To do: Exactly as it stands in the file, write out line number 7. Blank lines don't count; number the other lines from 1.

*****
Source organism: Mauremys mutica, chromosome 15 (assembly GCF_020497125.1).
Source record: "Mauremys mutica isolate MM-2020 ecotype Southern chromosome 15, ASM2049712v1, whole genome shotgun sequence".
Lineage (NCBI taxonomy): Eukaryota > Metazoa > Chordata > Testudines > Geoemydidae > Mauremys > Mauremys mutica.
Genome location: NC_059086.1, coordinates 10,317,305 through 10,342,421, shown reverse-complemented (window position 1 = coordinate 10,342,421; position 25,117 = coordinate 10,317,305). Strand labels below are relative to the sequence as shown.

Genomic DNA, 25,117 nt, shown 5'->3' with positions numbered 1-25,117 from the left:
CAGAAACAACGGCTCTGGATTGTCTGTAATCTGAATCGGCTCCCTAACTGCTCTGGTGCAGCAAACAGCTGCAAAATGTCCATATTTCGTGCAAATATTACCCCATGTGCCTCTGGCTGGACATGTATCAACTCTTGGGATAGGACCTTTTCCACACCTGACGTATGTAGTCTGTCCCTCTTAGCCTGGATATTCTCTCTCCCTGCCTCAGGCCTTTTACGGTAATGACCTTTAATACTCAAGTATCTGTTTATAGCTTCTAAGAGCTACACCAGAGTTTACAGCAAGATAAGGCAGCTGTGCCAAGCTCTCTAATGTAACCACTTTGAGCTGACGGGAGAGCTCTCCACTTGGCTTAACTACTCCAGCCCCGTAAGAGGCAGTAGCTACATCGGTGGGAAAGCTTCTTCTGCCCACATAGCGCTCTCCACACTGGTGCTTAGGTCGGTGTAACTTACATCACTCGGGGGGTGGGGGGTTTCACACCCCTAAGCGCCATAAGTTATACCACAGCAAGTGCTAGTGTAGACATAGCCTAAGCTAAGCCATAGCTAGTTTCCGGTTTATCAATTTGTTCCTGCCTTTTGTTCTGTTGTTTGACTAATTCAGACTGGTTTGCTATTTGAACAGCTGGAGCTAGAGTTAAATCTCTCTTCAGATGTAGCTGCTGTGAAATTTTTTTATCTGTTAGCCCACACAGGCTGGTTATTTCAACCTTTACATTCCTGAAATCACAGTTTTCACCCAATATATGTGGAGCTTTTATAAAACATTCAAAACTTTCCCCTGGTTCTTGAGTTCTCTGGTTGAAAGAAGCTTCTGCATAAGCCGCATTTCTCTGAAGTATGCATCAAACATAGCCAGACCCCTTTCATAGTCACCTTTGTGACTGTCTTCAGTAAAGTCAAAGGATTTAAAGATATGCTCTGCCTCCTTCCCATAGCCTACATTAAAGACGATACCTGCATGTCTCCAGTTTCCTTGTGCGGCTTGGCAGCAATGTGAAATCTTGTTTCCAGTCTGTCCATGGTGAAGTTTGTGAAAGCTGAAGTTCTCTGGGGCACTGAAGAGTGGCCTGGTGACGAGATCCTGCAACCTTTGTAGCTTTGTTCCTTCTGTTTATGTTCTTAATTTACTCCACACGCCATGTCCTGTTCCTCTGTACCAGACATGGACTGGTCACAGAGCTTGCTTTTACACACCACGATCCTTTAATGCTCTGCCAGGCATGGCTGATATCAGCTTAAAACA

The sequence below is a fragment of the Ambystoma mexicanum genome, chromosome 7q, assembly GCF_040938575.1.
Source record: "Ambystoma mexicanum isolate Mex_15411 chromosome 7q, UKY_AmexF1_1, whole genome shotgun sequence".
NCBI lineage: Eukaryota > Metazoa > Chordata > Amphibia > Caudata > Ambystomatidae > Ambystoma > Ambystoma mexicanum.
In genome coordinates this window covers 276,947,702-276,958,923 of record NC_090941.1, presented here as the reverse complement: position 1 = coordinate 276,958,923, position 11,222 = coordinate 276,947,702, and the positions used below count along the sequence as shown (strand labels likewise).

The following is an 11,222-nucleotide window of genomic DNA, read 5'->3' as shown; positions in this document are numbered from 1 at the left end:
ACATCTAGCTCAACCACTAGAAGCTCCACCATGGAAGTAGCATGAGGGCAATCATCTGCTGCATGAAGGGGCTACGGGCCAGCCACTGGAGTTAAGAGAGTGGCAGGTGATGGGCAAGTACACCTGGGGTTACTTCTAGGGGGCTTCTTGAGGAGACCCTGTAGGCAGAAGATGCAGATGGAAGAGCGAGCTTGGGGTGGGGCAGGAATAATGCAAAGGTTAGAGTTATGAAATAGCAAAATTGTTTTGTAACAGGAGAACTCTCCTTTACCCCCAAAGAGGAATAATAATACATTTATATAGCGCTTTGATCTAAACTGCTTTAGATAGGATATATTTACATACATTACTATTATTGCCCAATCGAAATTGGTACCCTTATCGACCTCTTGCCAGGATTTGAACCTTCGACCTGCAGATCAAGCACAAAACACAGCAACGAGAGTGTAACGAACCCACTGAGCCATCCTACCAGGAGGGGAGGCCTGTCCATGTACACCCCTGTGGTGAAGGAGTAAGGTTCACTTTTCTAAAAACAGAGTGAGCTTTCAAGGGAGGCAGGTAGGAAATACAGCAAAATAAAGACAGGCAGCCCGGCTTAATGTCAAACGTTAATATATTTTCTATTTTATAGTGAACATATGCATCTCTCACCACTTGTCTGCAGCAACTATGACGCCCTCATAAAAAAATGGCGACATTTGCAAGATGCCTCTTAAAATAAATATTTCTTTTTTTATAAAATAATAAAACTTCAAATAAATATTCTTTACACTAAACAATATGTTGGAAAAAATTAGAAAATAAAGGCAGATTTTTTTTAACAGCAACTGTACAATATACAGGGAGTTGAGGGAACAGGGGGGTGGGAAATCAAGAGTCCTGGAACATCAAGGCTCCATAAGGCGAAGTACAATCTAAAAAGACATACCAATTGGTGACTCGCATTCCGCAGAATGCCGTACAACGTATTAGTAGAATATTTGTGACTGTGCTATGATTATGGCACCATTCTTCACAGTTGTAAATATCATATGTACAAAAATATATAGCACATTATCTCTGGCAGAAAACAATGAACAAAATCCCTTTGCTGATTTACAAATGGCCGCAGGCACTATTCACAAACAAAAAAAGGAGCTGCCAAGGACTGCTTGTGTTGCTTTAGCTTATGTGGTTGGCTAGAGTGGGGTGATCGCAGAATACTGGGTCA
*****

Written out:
The sequence below is a fragment of the Ambystoma mexicanum genome, chromosome 7q, assembly GCF_040938575.1.